fruits-in-general

We need to eat high quality, nutritious fresh produce. At the same time, we need to spend less money, reduce our grocery costs, and reduce wasteful spending. So, how we can select high quality fruit in the market, make sure it is ripe, and then keep it fresh at home? There are a few basic rules:

  1. Buy fruit when it is in season where you leave. Produce can be marked “in season now” when it’s imported from another country or location where it is in season, but that doesn’t mean it will be ripe and flavorful by the time it arrives in your home.
  2. Fruit won’t ripen in the refrigerator, so make sure it is at it’s peak before exposing it to cool temperatures.
  3. While refrigeration will slow the decay process, it can also alter the texture of fruit. Fleshy fruits like peaches can become mealy, while crispy fruits like apples do well in the refrigerator. If you aren’t sure, check our storage guides below.
  4. Never seal fruits and vegetables in an air tight bag. Produce needs to “breathe”, with air circulation, and air tight containers speed up the decaying process.
  5. Some fruits emit ethylene, a natural gas that speeds ripening. Other fruits and vegetables may be extremely sensitive to ethylene, and will decay within days if stored together with ethylene-producing fruits. Check the guides below to see which fruits and vegetables should be stored separately from each other.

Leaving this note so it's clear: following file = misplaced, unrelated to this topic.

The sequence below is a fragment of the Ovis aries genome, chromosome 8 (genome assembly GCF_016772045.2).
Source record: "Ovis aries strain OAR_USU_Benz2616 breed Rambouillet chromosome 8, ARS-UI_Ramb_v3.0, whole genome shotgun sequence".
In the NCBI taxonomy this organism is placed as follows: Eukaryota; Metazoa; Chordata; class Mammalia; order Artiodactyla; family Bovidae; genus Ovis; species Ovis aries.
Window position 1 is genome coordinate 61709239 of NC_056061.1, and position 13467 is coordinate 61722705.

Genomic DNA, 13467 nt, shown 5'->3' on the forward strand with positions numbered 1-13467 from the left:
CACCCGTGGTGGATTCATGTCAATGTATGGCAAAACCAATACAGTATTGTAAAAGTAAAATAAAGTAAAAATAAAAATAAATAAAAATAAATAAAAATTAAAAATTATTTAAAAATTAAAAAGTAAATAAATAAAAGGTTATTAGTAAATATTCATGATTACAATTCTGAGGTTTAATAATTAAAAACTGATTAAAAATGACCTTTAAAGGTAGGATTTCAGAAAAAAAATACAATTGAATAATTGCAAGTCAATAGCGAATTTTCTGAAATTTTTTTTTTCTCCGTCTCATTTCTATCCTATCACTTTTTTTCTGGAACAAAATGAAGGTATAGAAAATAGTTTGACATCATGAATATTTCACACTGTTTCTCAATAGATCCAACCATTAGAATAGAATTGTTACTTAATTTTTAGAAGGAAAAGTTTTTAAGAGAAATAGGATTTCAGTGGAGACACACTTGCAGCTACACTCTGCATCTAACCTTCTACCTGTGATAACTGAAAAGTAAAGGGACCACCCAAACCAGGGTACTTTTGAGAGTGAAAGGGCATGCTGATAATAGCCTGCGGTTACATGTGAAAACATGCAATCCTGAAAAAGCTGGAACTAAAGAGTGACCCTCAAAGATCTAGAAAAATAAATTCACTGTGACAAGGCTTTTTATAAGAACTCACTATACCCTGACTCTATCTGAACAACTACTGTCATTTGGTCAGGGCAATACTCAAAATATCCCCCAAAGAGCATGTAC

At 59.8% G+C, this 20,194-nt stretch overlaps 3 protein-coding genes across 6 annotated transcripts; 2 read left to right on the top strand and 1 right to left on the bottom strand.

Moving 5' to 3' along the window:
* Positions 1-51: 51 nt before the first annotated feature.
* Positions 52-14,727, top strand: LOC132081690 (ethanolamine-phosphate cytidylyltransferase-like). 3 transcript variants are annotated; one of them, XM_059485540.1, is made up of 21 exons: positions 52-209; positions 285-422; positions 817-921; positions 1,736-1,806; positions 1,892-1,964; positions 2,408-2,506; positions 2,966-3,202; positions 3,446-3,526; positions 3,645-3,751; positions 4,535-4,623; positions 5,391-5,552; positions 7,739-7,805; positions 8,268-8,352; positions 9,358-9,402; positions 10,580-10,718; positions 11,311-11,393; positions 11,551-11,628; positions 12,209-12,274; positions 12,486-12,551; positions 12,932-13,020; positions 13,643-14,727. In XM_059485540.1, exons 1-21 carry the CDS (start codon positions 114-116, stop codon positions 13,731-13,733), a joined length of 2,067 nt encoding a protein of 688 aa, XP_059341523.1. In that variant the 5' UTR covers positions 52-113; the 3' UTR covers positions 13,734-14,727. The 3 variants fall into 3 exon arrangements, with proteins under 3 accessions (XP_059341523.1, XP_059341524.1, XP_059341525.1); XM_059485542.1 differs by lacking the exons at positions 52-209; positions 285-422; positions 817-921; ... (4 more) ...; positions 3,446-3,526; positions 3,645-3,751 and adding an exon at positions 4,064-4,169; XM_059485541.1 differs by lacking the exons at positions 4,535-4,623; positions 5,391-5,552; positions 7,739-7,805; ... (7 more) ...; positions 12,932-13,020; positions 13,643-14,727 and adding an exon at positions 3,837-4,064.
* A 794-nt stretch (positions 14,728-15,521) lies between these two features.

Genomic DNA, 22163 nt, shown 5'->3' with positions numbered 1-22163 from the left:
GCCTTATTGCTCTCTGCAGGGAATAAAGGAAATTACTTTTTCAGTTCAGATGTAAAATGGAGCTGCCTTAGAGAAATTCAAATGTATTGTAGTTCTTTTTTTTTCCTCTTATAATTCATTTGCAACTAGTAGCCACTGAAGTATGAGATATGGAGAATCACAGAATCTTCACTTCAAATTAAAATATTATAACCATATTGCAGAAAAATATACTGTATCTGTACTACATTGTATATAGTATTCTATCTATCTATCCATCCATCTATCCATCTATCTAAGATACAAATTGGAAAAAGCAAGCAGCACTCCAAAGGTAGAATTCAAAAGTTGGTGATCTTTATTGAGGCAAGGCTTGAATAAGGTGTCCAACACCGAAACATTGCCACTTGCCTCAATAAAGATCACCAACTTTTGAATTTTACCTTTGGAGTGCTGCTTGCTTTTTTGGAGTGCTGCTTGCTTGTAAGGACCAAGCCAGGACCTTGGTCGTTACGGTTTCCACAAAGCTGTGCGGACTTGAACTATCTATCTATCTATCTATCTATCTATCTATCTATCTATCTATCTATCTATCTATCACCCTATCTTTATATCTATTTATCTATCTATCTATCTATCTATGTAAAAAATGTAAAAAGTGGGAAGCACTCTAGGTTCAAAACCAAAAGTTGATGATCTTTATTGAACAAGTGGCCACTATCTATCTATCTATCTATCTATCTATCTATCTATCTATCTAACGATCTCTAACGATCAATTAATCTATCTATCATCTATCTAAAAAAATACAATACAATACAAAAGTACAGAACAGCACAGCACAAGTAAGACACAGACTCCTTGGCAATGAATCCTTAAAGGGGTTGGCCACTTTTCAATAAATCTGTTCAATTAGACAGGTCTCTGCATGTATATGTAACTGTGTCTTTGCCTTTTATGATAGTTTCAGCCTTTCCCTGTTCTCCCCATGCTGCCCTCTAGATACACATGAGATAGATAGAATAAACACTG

The following pages provide specific information for buying and storing fresh fruits. These also provide the basics for extending the shelf lives by freezing, canning, or drying, including:

  • when to buy/ when it’s in season
  • what qualities, colors, and aromas to look for
  • what the major difference is in organic growing
  • pesticide contamination concerns
  • how to store
  • how to freeze
  • basic shelf lives

Apples
Apricots
Asian Pear
Avocados
Bananas and Plantains
Blackberries and Boysenberries
Black Raspberries
Blueberries
Cantaloupe
Cherimoya
Cherries
Coconut
Cranberries
Crenshaw melon
Currants
Dates
Figs
Gooseberries
Grapefruit
Grapes and Raisins
Honeydew Melons
Kiwifruit
Lemons and Limes
Loquats
Mangoes
Melons
Nectarines
Olives
Oranges
Papayas
Peaches
Pears
Persimmons
Pineapple
Plums
Pomegranate
Quinces
Raspberries
Strawberries
Watermelons

Photo Source: Kevin Coles

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2 Comments

  1. Buying fresh fruits and vegetables can be tricky if you don’t know what to look for. This is a good guide.

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